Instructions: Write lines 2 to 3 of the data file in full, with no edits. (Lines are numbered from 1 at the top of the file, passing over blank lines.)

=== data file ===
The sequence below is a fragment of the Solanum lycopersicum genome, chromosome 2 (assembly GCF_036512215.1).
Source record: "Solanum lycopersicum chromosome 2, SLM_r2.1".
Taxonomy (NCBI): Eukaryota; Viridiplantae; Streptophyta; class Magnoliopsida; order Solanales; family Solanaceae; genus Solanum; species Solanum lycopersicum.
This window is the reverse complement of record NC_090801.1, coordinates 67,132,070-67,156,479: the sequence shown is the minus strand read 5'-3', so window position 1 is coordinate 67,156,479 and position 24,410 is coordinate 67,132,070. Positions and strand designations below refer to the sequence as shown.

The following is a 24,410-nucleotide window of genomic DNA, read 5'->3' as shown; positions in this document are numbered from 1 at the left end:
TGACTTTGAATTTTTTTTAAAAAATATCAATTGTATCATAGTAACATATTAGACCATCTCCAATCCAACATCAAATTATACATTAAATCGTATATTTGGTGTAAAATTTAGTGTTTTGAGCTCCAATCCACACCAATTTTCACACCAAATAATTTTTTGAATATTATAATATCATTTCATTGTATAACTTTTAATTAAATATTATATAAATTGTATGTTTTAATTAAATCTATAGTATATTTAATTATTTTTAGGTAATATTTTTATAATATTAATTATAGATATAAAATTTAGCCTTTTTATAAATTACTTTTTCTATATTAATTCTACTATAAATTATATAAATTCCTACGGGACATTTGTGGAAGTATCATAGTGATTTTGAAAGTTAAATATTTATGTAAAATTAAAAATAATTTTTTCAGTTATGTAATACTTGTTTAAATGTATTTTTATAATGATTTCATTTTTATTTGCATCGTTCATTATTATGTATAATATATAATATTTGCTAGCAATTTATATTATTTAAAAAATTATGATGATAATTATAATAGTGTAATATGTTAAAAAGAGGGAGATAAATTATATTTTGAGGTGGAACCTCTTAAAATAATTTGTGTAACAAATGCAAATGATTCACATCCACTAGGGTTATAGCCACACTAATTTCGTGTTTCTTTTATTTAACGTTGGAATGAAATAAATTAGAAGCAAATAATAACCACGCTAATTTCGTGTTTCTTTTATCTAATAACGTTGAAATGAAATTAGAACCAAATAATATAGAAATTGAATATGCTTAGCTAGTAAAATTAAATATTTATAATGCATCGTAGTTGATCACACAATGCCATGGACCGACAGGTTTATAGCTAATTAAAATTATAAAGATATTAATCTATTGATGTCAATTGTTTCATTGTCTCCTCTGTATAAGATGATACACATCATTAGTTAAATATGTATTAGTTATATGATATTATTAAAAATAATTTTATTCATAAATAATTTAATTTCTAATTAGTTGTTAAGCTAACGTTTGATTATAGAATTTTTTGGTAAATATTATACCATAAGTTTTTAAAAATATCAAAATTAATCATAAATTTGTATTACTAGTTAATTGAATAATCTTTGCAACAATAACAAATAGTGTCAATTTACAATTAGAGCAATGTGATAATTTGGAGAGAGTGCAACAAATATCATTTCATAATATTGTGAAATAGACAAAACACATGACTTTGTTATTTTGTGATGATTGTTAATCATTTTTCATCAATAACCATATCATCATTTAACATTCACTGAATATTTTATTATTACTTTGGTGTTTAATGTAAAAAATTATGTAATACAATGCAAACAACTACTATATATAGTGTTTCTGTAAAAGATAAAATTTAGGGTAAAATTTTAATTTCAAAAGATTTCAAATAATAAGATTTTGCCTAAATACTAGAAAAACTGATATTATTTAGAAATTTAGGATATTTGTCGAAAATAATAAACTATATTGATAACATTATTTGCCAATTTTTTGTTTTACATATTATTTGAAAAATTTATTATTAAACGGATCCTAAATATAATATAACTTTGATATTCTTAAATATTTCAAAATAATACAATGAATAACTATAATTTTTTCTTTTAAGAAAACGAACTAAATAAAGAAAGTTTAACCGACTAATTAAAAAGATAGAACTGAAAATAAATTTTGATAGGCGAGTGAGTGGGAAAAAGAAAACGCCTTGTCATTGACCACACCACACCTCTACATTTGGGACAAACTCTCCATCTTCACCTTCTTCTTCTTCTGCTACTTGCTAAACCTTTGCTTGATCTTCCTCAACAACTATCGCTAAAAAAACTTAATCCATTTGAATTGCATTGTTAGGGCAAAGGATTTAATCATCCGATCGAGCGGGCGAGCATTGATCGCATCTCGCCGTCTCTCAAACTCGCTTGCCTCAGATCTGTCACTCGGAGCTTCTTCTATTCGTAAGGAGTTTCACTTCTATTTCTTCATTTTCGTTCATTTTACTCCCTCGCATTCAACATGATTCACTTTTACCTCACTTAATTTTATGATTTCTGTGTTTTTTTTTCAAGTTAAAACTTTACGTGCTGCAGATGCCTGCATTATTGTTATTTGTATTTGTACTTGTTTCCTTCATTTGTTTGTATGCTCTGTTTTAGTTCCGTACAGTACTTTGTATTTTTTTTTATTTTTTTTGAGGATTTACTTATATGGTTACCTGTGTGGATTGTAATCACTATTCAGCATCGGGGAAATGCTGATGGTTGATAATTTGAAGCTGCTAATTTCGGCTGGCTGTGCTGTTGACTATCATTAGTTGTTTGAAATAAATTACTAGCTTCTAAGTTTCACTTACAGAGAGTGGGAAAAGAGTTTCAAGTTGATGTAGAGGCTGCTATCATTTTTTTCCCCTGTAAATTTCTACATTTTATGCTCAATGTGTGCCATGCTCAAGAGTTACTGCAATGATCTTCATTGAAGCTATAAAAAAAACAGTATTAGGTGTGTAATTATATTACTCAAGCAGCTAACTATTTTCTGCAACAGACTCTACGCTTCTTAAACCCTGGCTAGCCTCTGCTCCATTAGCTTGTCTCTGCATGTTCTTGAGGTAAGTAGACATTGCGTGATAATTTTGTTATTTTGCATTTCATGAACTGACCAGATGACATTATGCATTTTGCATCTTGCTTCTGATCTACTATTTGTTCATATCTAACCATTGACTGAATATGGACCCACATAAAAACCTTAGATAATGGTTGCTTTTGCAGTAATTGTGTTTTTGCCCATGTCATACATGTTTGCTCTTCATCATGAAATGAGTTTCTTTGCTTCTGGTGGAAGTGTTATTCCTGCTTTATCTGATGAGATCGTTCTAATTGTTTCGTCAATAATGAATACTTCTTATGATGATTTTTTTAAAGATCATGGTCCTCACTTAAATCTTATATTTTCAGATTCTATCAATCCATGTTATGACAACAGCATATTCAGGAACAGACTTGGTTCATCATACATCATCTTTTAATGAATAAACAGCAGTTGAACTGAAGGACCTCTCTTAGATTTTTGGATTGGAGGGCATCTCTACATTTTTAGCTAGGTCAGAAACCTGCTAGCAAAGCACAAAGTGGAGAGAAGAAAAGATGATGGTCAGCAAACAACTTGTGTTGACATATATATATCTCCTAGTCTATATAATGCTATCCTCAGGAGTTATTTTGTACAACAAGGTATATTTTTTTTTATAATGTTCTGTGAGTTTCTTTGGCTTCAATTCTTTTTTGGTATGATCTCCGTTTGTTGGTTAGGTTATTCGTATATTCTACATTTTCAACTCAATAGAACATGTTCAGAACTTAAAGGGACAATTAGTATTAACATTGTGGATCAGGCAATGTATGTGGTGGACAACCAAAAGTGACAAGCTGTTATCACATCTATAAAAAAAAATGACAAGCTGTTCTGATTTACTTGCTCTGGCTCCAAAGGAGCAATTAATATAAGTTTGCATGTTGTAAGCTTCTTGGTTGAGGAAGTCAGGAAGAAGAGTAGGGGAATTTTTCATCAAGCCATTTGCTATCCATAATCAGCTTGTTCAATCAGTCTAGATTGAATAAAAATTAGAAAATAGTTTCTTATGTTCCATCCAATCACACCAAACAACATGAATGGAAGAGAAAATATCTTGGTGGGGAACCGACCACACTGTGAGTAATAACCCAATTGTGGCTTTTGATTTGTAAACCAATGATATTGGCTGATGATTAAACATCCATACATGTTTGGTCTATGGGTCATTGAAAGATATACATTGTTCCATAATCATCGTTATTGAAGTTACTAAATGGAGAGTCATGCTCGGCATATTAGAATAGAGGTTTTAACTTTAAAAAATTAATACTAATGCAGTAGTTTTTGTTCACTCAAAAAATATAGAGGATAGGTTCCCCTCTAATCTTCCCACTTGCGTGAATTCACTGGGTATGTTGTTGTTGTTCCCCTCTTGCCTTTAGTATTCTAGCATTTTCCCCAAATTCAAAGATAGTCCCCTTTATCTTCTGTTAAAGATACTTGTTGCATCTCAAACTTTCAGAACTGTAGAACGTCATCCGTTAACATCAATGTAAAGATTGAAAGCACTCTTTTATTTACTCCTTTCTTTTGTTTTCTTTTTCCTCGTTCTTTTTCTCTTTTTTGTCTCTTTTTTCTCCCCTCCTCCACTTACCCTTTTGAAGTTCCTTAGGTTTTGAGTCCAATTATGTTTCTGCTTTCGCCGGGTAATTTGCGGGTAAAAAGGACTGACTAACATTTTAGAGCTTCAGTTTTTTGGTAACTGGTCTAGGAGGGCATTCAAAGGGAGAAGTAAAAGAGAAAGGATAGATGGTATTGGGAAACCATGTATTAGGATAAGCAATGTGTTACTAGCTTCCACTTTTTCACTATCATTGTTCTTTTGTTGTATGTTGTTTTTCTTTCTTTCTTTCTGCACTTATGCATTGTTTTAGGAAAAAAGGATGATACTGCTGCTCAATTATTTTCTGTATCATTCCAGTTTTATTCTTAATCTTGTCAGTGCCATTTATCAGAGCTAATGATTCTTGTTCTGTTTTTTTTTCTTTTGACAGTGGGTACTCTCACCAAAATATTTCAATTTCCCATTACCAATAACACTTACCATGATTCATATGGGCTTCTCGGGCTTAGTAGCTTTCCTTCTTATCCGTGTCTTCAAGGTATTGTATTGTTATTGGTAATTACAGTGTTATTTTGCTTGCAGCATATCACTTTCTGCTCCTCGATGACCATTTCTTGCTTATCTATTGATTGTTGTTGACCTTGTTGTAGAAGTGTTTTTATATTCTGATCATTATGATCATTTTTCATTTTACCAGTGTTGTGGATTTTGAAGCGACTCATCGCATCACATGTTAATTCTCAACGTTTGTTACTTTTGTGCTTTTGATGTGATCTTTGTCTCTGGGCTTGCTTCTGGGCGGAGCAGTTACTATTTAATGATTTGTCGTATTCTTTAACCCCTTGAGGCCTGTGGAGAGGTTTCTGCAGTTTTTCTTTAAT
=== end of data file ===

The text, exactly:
Source record: "Solanum lycopersicum chromosome 2, SLM_r2.1".
Taxonomy (NCBI): Eukaryota; Viridiplantae; Streptophyta; class Magnoliopsida; order Solanales; family Solanaceae; genus Solanum; species Solanum lycopersicum.